Sunday, February 22, 2004

Describing the Lives of Workers

Carlos works for a cleaning company that is subcontracted by the Excel plant, a common arrangement in the Nebraska meatpacking industry. He is paid to sanitize the plant, to clear out the meat left in the machinery, to hose the blood off the kill floor. If he cleans his area by the end of his seven-hour shift he receives a bonus. If he falls behind, even for a night, he can lose his bonus for the entire week. The pressure encourages Carlos and his co-workers to cut corners. They don’t follow the time-consuming machinery-lock-out/tag-out procedure required by OSHA. As the World-Herald explained, “Locking out is the equivalent of turning off a light in your house by going to the basement, turning off the circuit breaker and inserting a padlock that prevents others from turning it back on.” There isn’t time for that.
“Move your ass,” the supervisors have yelled at Carlos as he worked. They know that there are plenty of other immigrants who want these jobs, even at a starting wage of $6.50 an hour. And Carlos thinks it would be tough to find a new job with his forged identity documents and limited English.
This is from an article in the Columbia Journalism Review that told of two Omaha World Herald reporters, Jeremy Olson and Steve Jordon, who courageously compiled a series on the hazards faced by meatpacking plant cleaners -- even after the Nebraska Cattlemen association had organized an advertising and subscription boycott against the paper in reaction to a 1997 series on an E. coli outbreak at a meatpacking plant.

The Review also discussed the difficulty that dedicated reporters -- and OSHA -- have finding information on the injuries of these workers. Because the cleaners are contract workers, they aren't classified with meatpacking workers. Instead they are lumped into an industry category with office janitors and hotel maids. The problem here is that OSHA targets it inspections at those industry groups that have high injury rates. Because these workers are lumped in with workers with a much lower injury rate,
the true danger of their work has escaped the scrutiny of the Occupational Safety and Health Administration. And because the majority of the cleaners, like Carlos, are working with false documents, they don’t complain about conditions that routinely lead to acid burns, crushed bones, amputated limbs. Sometimes to death.
Because these workers slipped under OSHA's radar,
It was ultimately Workers’ Compensation Court files that provided Olson with the bulk of the information he needed to dig into the investigation. The files confirmed the scenes Carlos had described in the plant: hand crushed in rollers when worker tried to catch a scrubbing pad that he dropped; worker cleaning table loses fingers in pinch point of a table; hand crushed between rollers and belt while wiping grease off machine. Olson spent weeks creating spreadsheets that detailed the names of the cleaning contractors, their injured employees and the nature of the injuries. Stacked-up manila file folders crowded his small cubicle. In the end, he calculated that one in every ten cleaners working in the meatpacking industry will suffer a severe work-related illness or injury each year; that the meatpacking cleaners have an injury rate four times greater than those of the jobs they are grouped with; that meatpacking cleaners were more prone to severe injury than the meatpackers themselves.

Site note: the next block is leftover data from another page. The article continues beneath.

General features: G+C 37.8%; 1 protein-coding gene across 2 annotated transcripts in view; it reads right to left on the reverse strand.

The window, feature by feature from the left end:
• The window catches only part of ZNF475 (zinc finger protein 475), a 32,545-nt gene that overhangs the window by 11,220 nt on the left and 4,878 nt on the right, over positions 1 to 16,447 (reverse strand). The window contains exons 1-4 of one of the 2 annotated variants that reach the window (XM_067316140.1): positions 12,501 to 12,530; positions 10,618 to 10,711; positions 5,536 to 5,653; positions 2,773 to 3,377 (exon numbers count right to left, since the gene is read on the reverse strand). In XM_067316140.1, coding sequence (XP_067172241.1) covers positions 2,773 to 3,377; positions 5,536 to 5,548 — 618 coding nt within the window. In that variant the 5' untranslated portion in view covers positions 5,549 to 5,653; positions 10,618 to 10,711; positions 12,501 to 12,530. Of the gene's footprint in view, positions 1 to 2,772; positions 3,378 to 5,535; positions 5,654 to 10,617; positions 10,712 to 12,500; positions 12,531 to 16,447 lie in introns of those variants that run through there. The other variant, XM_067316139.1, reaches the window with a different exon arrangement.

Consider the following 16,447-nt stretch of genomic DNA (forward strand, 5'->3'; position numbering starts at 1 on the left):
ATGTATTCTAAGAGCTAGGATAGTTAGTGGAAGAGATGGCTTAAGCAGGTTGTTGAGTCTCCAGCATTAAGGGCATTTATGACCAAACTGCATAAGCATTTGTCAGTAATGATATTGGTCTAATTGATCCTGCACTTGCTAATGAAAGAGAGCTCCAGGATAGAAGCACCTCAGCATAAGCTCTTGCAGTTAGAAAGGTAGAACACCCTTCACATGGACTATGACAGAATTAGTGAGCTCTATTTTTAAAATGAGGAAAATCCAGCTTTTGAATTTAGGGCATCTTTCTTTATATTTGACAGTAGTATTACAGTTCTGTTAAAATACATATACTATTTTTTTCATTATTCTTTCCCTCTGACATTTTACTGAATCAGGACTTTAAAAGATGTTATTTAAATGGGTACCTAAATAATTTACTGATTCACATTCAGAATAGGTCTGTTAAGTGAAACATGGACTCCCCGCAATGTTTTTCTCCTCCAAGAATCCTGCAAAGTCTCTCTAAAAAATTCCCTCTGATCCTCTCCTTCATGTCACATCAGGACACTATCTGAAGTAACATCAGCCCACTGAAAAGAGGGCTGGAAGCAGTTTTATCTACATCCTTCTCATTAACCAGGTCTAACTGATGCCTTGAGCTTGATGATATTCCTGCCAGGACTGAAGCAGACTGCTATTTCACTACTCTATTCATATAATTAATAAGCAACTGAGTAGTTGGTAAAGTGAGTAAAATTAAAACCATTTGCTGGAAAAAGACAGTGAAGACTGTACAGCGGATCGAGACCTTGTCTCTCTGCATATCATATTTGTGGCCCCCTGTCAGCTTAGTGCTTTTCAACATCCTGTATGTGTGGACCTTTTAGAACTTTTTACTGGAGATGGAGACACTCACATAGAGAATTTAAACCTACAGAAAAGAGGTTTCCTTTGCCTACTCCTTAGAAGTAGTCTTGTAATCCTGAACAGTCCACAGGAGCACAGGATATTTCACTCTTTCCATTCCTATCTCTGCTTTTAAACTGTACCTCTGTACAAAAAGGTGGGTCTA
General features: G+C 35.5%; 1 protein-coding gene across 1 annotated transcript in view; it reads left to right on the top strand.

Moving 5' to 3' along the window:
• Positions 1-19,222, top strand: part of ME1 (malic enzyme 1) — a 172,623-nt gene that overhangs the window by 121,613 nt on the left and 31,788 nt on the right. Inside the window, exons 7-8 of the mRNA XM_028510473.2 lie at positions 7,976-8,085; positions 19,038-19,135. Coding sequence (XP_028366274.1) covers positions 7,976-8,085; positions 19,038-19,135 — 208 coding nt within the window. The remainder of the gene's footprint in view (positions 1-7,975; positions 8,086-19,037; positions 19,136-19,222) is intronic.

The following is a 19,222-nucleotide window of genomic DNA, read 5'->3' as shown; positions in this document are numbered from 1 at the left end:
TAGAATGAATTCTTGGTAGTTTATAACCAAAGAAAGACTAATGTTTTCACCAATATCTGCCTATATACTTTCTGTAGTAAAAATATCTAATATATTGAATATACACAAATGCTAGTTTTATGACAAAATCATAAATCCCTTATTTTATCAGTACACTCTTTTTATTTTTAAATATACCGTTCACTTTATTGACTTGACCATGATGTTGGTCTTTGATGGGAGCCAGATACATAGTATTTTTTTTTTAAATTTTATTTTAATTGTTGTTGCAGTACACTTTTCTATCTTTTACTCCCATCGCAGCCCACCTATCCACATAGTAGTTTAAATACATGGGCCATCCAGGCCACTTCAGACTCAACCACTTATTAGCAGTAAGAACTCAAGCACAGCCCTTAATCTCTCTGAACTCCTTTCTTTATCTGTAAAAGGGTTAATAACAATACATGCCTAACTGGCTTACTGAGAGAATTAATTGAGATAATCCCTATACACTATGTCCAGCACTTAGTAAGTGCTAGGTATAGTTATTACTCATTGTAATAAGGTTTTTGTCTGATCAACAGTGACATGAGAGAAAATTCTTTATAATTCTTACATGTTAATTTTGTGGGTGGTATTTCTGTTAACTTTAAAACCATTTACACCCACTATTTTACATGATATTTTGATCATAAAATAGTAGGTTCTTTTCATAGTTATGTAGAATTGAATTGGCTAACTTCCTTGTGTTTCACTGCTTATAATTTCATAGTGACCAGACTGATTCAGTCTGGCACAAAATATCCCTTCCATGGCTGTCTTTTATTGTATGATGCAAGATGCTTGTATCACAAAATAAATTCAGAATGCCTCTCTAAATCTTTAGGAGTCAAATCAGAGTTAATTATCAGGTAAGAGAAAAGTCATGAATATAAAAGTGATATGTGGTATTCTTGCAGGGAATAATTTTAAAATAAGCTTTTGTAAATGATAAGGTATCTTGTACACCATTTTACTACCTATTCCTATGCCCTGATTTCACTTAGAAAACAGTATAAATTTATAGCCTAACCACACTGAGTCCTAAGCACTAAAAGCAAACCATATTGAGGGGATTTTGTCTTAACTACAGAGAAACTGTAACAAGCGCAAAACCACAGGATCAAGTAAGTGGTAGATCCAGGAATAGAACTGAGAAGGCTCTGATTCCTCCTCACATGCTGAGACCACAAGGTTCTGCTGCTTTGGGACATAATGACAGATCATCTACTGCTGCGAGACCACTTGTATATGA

What makes cleaning so dangerous is that it exposes workers to the “pinch points” of industrial plants. Bits of meat and grease stick to the teeth of grinders; they drip behind safety guards, and they dangle from gears and chains.

The safety barriers that protect daytime workers become impediments at night, because cleaners have to get around and behind them to thoroughly sanitize the plant.
And, as often happens, it took the news articles to make the state government aware of the working conditions of the employees they are supposed to be protecting.
Jose Santos, the worker rights coordinator for the meatpacking industry in the Nebraska Department of Labor, confessed that when he read the story on-line, it was the first time he was made aware of the hazards afflicting the cleaners. He said he is grateful for the important investigation the World-Herald did and is now working closely with OSHA on the issue. Nobody in the industry pulled any advertising.
The series in the World Herald can be found here. Scroll down to "On the job of last resort"